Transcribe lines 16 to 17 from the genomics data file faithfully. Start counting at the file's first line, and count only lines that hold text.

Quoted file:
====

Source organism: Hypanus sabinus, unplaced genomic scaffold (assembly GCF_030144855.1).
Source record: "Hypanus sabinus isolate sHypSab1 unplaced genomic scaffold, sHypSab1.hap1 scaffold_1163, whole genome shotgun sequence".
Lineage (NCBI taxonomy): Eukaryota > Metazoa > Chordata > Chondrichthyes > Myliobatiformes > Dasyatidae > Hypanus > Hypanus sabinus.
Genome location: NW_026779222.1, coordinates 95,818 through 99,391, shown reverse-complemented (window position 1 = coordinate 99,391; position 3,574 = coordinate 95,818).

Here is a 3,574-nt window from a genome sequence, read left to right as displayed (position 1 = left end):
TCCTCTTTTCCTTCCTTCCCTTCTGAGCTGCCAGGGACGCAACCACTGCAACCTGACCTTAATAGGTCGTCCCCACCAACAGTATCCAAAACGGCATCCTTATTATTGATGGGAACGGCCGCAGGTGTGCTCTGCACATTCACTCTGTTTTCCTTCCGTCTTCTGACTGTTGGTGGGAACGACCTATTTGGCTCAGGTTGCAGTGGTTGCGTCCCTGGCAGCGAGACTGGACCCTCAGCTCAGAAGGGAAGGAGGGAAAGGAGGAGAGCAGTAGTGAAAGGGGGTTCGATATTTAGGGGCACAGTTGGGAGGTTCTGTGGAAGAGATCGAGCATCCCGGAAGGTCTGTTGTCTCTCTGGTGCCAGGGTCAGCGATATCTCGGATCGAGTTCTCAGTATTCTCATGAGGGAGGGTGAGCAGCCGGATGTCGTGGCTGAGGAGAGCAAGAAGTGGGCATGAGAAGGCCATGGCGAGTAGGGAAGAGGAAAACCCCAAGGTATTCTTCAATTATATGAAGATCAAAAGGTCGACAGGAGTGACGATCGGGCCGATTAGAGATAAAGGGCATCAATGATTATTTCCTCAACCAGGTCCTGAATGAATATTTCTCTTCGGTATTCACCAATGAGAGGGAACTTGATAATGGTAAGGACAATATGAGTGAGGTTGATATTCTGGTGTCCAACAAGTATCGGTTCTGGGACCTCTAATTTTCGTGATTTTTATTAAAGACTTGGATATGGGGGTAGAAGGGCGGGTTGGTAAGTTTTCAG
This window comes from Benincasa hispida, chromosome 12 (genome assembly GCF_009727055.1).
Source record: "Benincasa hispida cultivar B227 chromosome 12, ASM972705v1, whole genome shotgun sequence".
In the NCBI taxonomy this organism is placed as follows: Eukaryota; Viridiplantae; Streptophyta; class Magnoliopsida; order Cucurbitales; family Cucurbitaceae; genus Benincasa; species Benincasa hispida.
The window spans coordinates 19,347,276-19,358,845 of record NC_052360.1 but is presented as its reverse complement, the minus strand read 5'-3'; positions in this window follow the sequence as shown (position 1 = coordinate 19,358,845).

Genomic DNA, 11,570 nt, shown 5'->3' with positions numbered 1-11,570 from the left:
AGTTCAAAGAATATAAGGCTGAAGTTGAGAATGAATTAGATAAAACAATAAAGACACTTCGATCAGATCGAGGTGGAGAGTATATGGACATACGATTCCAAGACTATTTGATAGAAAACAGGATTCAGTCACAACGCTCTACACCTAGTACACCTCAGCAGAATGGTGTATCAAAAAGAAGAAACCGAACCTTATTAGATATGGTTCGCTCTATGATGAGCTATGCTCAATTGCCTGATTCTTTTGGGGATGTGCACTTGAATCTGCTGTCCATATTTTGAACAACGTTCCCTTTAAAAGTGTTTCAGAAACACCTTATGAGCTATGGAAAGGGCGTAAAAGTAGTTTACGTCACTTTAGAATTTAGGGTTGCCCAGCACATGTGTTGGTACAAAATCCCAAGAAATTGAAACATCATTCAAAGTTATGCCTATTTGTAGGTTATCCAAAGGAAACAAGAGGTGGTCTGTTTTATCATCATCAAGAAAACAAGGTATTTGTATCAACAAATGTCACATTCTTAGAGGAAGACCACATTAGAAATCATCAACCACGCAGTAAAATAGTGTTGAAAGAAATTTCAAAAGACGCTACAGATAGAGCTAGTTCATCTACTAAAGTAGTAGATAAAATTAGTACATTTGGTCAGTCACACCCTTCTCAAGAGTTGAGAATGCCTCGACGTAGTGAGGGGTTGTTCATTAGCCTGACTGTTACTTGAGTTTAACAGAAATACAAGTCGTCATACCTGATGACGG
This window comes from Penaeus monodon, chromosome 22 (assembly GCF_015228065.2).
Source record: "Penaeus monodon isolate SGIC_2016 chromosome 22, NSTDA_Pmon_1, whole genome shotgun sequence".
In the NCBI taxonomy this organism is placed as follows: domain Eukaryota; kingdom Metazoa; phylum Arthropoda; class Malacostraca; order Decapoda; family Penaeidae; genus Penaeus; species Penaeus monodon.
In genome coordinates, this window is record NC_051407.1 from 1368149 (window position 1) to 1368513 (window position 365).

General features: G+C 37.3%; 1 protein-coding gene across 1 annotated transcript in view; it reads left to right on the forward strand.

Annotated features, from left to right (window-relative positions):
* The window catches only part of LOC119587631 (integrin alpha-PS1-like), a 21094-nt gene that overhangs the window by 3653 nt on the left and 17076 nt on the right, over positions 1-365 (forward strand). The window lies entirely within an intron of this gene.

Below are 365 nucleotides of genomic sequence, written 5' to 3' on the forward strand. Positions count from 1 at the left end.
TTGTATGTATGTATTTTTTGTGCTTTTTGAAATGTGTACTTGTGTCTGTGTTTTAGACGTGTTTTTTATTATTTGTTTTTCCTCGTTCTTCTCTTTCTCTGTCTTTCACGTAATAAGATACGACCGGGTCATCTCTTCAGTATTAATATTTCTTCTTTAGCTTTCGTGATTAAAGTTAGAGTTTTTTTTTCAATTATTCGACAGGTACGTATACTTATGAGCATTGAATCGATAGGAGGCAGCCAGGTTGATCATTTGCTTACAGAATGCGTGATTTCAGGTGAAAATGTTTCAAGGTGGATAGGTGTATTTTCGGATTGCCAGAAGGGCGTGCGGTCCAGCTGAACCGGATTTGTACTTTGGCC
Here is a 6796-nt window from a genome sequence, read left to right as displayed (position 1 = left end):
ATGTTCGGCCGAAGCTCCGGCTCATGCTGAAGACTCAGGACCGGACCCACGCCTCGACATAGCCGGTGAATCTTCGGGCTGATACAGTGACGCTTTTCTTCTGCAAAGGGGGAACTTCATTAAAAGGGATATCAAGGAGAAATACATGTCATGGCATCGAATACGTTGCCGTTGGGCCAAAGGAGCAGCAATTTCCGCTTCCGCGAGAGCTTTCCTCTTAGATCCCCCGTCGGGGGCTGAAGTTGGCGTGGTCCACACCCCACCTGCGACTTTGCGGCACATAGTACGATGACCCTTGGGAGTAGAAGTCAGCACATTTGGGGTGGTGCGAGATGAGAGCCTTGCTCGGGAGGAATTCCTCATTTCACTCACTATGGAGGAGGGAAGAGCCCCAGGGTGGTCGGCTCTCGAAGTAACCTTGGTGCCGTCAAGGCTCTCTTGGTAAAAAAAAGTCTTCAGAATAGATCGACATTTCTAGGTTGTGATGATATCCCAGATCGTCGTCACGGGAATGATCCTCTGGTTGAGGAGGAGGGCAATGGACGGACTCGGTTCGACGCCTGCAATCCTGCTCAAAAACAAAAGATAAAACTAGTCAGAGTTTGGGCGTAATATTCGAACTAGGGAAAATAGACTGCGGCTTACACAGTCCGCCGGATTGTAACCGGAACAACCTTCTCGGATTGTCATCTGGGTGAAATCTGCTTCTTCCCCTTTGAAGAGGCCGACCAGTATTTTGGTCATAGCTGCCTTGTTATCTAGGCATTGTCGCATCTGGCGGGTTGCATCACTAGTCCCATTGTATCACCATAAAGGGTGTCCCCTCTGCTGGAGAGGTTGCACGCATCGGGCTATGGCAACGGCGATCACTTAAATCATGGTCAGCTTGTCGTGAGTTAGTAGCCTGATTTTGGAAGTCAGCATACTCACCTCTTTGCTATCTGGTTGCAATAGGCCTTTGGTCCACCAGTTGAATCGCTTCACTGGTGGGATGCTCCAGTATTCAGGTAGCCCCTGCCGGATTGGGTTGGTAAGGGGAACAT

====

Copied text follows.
In genome coordinates, this window is record NC_051407.1 from 1368149 (window position 1) to 1368513 (window position 365).

General features: G+C 37.3%; 1 protein-coding gene across 1 annotated transcript in view; it reads left to right on the forward strand.